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HomeIdeasChurch Profiles › Little Church, Big Reach

Little Church, Big Reach

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A Focus on Ministering to Youth Provides Growth for the Entire Church

The Church
Rock Springs Baptist Church in Licking, Missouri
The Challenge
Create a warm, inviting atmosphere for youth to learn about Jesus.
One Big Idea
Hold a Wednesday night dinner and Bible study for local children and teens.

When John Jordan arrived five years ago to serve as lead pastor for the 120-member congregation at Rock Springs Baptist Church in Licking, Missouri, he couldn’t help noticing something was missing.

“Where’s the small-group Bible study for adults?” he asked.

The response astounded him: “We had one, but we let it go in order to grow a student ministry.”

As it turns out, the church’s adults used to meet on Wednesday nights while the children gathered in the back of the church to play. One day the adults considered the message of Psalm 78:4: “We will not hide these truths from our children; we will tell the next generation about the glorious deeds of the LORD.” The church decided to disband the adult study and focus on teaching students instead. What followed was a Wednesday night meal/Bible study for children, preschool through 12th grade. Today, an average of 180 students attend each week.

“Students are drawn to the love that’s involved in the preparation of these meals,” says Jordan. “The ladies don’t just throw hot dogs and chips on a plate. It’s a full meal—spaghetti, garlic bread, a salad with sliced tomatoes. They feel Christ’s love for them as they go through the food line.”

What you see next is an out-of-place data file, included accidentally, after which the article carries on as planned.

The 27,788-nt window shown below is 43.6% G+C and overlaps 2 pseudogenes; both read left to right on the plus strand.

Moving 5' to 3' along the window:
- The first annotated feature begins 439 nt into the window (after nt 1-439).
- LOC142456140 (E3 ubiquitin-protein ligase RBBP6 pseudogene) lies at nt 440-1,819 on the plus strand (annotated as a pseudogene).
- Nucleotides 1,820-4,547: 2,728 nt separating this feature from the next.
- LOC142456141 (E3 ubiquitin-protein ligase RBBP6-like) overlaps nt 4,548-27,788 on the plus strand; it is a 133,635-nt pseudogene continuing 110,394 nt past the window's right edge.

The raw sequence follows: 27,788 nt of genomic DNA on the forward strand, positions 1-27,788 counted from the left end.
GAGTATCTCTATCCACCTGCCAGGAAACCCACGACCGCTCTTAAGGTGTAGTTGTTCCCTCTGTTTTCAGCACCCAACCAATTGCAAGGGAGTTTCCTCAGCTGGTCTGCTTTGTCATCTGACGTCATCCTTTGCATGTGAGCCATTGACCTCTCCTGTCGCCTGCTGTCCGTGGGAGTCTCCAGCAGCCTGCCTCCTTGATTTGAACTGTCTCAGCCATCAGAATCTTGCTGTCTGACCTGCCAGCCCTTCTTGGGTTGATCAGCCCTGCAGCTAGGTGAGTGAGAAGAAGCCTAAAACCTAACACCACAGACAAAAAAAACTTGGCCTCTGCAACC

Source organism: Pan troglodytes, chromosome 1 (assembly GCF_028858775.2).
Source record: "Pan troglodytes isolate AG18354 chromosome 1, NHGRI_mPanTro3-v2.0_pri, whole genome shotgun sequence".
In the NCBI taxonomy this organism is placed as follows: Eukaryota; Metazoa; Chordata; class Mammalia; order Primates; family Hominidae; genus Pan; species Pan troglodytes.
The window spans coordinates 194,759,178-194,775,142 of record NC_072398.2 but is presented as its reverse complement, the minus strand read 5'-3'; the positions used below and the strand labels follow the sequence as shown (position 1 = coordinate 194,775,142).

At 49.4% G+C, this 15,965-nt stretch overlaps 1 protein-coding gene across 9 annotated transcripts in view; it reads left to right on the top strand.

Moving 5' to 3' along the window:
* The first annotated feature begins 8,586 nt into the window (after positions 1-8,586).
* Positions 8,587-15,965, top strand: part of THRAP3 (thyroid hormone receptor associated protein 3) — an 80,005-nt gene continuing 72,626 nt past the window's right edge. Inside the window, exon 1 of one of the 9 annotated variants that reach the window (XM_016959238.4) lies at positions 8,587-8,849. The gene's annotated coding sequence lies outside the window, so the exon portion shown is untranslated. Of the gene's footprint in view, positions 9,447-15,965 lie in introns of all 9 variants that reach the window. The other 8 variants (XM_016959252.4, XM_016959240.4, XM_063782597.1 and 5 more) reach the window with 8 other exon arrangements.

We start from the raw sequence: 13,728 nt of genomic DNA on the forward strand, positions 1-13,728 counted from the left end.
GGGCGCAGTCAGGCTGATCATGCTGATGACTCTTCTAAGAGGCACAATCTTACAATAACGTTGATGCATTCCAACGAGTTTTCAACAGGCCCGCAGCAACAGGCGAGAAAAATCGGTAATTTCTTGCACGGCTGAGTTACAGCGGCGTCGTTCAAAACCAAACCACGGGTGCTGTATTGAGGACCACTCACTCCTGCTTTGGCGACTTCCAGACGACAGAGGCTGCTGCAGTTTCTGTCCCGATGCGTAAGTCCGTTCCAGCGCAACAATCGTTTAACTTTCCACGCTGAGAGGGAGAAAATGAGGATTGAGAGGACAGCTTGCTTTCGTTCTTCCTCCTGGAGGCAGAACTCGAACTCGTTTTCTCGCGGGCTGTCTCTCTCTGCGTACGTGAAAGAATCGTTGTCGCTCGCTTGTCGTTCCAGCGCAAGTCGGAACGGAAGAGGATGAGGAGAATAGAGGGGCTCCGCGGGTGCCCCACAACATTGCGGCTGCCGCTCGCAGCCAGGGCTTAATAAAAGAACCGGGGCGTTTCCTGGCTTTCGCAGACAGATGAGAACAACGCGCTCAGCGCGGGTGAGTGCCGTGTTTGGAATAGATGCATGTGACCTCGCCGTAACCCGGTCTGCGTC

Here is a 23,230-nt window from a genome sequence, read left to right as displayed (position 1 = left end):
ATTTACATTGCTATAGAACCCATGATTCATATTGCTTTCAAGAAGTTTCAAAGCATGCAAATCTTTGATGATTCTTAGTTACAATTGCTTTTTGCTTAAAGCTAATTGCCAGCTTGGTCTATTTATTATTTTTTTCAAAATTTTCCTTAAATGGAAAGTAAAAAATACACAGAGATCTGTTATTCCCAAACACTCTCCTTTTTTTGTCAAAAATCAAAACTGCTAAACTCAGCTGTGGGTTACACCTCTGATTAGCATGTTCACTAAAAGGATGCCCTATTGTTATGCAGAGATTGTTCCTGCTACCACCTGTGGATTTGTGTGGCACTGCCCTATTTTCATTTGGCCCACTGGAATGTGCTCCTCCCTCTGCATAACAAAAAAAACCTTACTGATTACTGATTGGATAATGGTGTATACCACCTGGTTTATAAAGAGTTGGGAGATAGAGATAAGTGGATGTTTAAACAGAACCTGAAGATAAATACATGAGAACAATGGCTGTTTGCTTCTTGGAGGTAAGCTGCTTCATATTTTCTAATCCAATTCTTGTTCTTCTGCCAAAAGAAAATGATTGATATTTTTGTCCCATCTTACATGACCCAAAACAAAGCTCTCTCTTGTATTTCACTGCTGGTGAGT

Wednesday night is not full of bells and whistles to entertain the students. It’s simply a meal followed by study time and worship. Teachers do, however, create a dynamic Bible lesson each week.

“It’s important we show our passion for Jesus and our love for them,” says Jordan. “If we’re not doing those two things, we’re not getting the job done.”

Noting that many of the students come from broken, chaotic homes, he says they are attracted to the church’s sense of unity. Still, Jordan acknowledges that student ministry is tough.

“It’s noisy. It’s messy. It’s costly, but you know what? It’s worth it,” he says, which is why Rock Springs Baptist has made student ministry a priority, securing 20 percent of its budget to support it.

What they’ve found is that instead of parents introducing their children to Christ, it’s the other way around as children invite their parents to church. The church has launched an adult Bible study for women; a men’s group soon followed. So, it seems Jordan got his adult Bible study after all—just in God’s time.

“When we allow God to work in his order, success follows,” says Jordan.

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